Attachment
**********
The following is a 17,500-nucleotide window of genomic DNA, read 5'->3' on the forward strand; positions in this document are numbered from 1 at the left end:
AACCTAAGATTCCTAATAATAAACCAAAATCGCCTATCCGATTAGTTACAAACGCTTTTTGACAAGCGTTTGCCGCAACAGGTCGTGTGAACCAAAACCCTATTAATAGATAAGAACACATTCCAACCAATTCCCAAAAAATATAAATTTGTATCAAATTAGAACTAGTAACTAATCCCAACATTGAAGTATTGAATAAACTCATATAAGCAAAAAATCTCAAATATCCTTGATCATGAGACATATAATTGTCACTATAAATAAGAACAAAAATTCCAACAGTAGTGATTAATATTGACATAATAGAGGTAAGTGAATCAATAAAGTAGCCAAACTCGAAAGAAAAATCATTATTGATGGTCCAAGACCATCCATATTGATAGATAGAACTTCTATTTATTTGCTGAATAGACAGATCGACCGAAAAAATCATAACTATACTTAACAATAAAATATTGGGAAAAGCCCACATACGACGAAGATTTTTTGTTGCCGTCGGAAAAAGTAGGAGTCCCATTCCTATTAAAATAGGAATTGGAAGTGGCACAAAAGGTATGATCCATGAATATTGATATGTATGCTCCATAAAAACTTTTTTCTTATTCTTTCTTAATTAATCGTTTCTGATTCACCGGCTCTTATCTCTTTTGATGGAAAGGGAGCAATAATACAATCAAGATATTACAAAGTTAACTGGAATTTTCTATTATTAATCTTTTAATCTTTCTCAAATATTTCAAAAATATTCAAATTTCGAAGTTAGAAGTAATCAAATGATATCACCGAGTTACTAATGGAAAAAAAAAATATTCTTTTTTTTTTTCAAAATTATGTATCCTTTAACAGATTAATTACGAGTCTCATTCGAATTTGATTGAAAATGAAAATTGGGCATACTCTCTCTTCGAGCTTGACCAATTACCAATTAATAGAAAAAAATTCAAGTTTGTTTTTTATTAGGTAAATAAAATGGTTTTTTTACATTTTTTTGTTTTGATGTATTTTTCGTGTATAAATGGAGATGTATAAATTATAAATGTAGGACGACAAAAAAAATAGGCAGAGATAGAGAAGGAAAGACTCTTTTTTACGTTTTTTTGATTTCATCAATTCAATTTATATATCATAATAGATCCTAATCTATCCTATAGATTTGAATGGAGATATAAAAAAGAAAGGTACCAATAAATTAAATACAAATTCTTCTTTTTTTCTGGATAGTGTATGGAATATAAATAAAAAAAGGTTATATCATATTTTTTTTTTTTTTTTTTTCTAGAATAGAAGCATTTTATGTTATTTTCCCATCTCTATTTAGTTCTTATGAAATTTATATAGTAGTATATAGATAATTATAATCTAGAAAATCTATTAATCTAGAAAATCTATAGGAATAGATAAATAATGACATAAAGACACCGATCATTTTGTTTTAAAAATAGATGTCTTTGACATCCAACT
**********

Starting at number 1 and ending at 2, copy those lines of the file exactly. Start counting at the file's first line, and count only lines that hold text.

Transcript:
The following is a 17,500-nucleotide window of genomic DNA, read 5'->3' on the forward strand; positions in this document are numbered from 1 at the left end:
AACCTAAGATTCCTAATAATAAACCAAAATCGCCTATCCGATTAGTTACAAACGCTTTTTGACAAGCGTTTGCCGCAACAGGTCGTGTGAACCAAAACCCTATTAATAGATAAGAACACATTCCAACCAATTCCCAAAAAATATAAATTTGTATCAAATTAGAACTAGTAACTAATCCCAACATTGAAGTATTGAATAAACTCATATAAGCAAAAAATCTCAAATATCCTTGATCATGAGACATATAATTGTCACTATAAATAAGAACAAAAATTCCAACAGTAGTGATTAATATTGACATAATAGAGGTAAGTGAATCAATAAAGTAGCCAAACTCGAAAGAAAAATCATTATTGATGGTCCAAGACCATCCATATTGATAGATAGAACTTCTATTTATTTGCTGAATAGACAGATCGACCGAAAAAATCATAACTATACTTAACAATAAAATATTGGGAAAAGCCCACATACGACGAAGATTTTTTGTTGCCGTCGGAAAAAGTAGGAGTCCCATTCCTATTAAAATAGGAATTGGAAGTGGCACAAAAGGTATGATCCATGAATATTGATATGTATGCTCCATAAAAACTTTTTTCTTATTCTTTCTTAATTAATCGTTTCTGATTCACCGGCTCTTATCTCTTTTGATGGAAAGGGAGCAATAATACAATCAAGATATTACAAAGTTAACTGGAATTTTCTATTATTAATCTTTTAATCTTTCTCAAATATTTCAAAAATATTCAAATTTCGAAGTTAGAAGTAATCAAATGATATCACCGAGTTACTAATGGAAAAAAAAAATATTCTTTTTTTTTTTCAAAATTATGTATCCTTTAACAGATTAATTACGAGTCTCATTCGAATTTGATTGAAAATGAAAATTGGGCATACTCTCTCTTCGAGCTTGACCAATTACCAATTAATAGAAAAAAATTCAAGTTTGTTTTTTATTAGGTAAATAAAATGGTTTTTTTACATTTTTTTGTTTTGATGTATTTTTCGTGTATAAATGGAGATGTATAAATTATAAATGTAGGACGACAAAAAAAATAGGCAGAGATAGAGAAGGAAAGACTCTTTTTTACGTTTTTTTGATTTCATCAATTCAATTTATATATCATAATAGATCCTAATCTATCCTATAGATTTGAATGGAGATATAAAAAAGAAAGGTACCAATAAATTAAATACAAATTCTTCTTTTTTTCTGGATAGTGTATGGAATATAAATAAAAAAAGGTTATATCATATTTTTTTTTTTTTTTTTTTCTAGAATAGAAGCATTTTATGTTATTTTCCCATCTCTATTTAGTTCTTATGAAATTTATATAGTAGTATATAGATAATTATAATCTAGAAAATCTATTAATCTAGAAAATCTATAGGAATAGATAAATAATGACATAAAGACACCGATCATTTTGTTTTAAAAATAGATGTCTTTGACATCCAACT